Just because we’re not famous artists or writers (yet) doesn’t mean we shouldn’t protect our creations from being used without our permission. I was reminded of that fact just recently.
I ran a Facebook ad for the Creative Fire Cafe, getting the word out to other creatives about this safe space where we share our experiences, a few laughs and interesting conversations about the creative life.
The image I use on the group’s banner was created by a Cafe member and good friend of mine. My friend showed the original to me a few years back and I never forgot it because it’s such a wonderful image. It’s a piece I particularly love because of its ‘creative fire’. I asked for and (importantly) received permission to use the image for the Cafe.
So imagine my surprise when I got a nasty comment on the ad post from someone using the exact same image as her business logo. She claimed a friend created it just for her and she had paid for the image. She ordered me to remove it because it was hers.
I immediately got in touch with my artist friend, who attempted to contact the person who posted. As the artist, my friend has valid proof of ownership and wanted to share that, along with a request to desist using the pirated image.
My friend never got a response but I suspect that other woman’s friend has “some ‘splainin’ to do.”
This is every creative person’s worry and conundrum – how do we protect our original pieces?
We need to be out on social media but once your work is out there, you run the risk of a scenario like the one I described. It happens all to often. Someone passes off your work as theirs while profiting from it.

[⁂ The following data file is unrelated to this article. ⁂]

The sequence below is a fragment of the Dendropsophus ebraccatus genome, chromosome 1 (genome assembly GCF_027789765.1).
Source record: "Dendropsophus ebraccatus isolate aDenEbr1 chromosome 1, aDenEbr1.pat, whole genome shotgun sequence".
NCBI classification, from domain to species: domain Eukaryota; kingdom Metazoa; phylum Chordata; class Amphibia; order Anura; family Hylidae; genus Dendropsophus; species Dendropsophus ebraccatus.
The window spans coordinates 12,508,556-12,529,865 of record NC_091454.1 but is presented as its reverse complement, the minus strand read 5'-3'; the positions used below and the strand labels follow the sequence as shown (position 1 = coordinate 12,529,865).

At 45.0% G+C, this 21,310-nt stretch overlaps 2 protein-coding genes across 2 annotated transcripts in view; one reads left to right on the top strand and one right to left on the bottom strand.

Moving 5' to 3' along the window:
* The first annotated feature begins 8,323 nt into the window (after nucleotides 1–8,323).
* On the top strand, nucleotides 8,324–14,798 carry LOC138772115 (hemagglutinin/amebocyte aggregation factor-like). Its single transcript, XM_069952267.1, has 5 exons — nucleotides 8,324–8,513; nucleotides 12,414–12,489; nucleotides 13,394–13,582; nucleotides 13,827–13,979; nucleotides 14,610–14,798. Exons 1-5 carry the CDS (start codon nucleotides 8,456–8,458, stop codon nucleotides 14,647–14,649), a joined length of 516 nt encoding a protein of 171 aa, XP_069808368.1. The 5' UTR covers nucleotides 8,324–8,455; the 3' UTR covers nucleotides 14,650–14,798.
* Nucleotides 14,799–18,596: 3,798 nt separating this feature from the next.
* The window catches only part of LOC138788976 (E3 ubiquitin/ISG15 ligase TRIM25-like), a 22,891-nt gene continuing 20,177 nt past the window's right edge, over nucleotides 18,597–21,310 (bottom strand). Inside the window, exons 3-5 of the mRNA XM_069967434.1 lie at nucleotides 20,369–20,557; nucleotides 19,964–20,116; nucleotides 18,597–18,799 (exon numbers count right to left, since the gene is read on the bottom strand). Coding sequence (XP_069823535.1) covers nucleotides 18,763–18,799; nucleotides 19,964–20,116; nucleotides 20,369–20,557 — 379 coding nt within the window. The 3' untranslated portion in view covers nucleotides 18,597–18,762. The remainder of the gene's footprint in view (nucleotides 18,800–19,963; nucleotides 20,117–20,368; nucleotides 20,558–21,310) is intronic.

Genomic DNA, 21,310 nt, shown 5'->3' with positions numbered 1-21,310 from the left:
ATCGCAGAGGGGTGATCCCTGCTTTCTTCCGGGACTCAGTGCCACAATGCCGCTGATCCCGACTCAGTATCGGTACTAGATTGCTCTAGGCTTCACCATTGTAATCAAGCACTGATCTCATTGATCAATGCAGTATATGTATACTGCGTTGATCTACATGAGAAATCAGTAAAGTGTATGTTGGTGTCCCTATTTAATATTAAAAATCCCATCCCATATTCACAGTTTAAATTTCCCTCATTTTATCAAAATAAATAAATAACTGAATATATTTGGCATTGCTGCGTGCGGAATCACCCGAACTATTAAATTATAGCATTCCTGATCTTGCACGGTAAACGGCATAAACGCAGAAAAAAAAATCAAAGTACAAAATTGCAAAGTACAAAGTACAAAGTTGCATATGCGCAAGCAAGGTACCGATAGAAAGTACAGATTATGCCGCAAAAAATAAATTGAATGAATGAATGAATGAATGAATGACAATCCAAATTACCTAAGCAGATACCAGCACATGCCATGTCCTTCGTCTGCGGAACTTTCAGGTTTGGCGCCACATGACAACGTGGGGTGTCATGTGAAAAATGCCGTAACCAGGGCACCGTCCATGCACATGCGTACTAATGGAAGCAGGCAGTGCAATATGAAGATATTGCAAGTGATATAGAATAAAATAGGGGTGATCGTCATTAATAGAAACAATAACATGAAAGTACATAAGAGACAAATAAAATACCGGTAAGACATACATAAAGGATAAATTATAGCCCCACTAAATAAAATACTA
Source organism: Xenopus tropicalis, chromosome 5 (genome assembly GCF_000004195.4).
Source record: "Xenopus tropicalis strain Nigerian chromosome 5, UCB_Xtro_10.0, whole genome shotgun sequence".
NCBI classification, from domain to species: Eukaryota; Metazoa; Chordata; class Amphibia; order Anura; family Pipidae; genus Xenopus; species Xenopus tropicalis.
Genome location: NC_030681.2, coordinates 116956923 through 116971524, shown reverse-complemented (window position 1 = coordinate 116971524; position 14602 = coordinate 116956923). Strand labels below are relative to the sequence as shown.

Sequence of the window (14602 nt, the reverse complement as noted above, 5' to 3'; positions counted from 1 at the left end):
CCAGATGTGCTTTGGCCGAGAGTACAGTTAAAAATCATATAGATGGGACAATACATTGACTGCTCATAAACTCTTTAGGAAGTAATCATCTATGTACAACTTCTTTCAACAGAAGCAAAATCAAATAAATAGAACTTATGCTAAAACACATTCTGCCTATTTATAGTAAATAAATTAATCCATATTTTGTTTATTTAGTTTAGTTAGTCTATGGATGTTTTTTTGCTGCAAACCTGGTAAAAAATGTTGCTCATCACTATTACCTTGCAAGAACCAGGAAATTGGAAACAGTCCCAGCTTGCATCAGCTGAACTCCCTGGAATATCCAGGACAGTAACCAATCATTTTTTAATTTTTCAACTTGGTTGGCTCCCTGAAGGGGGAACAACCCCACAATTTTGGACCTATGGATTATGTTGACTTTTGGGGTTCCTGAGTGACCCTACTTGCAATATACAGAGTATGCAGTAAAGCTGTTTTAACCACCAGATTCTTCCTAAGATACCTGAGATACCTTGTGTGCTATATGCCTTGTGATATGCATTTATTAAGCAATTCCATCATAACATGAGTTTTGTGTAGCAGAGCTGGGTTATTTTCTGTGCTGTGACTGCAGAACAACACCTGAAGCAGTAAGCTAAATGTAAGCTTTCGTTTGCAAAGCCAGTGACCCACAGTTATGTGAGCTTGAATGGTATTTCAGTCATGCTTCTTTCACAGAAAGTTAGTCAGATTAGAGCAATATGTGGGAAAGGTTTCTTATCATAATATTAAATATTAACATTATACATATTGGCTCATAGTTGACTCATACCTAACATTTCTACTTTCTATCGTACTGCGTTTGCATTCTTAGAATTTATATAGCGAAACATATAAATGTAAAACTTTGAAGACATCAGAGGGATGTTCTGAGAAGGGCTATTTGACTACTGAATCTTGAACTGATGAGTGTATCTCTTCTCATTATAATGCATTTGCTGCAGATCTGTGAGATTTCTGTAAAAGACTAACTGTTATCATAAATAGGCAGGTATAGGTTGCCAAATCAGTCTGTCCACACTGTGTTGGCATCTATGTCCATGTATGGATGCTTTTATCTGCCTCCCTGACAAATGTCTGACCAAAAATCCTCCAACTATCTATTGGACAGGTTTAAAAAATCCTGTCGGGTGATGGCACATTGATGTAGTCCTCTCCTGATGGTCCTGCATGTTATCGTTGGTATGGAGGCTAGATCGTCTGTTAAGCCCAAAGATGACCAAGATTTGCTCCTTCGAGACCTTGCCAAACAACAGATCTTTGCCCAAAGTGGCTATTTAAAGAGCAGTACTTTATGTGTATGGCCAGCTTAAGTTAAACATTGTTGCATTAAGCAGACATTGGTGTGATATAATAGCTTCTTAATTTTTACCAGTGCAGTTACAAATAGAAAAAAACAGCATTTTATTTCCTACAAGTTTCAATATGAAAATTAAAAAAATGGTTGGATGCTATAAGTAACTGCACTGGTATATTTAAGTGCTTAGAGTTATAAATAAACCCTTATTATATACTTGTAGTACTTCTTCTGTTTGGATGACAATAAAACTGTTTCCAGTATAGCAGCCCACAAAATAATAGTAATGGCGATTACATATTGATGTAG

How to protect your work
So I did some research and here are a few things we can do to protect ourselves from having our work stolen:
1. Take a photo of your image as soon as you complete it and before you post it. Photos have metadata attached, including the date and time the picture was taken. If someone copies your work, that metadata proves your work predated their use of it. (Luckily, my friend has photos of her original piece.)
2. Before putting your work online, protect it with a visible watermark using editing software. Make it part of the image itself. If you simply add it to the edge or a blank space, it can be trimmed off or edited out.
If most of your images are on your phone you can use an app like Iwatermark. If you work from your desktop, almost any photo editing software can be used. Simply add your name, a copyright symbol and the year in an interesting part of your image and reduce the text opacity to about 40-60%.
3. Don’t post high resolution images to social media or your website. Take high resolution photos for reproductions of course but save a copy in low resolution (72 dpi).
A word of warning: When you save your lo-res copy, be sure to give it a unique name. If you save it over the top of your hi-res image there’s no going back.
1. Like images, your documents have metadata with creation dates as well as the last edit date. That metadata proves your work preexisted any unauthorized use of it and protects it from plagiarism.
2. For manuscripts, print a complete copy of the work and send it to yourself via registered mail. When you receive your mail, sign for it but don’t open the envelope. Tuck it away someplace safe. If you ever need to prove your work pre-existed another’s, you now have the postal service on your side. That envelope will be valid evidence in court.
For all creatives, be sure people know how to contact you so they can purchase your work or get permission to quote you.
What about you?
If you have other suggestions to add these lists, please share them in the comments. This is a problem all creatives face so let’s support each other!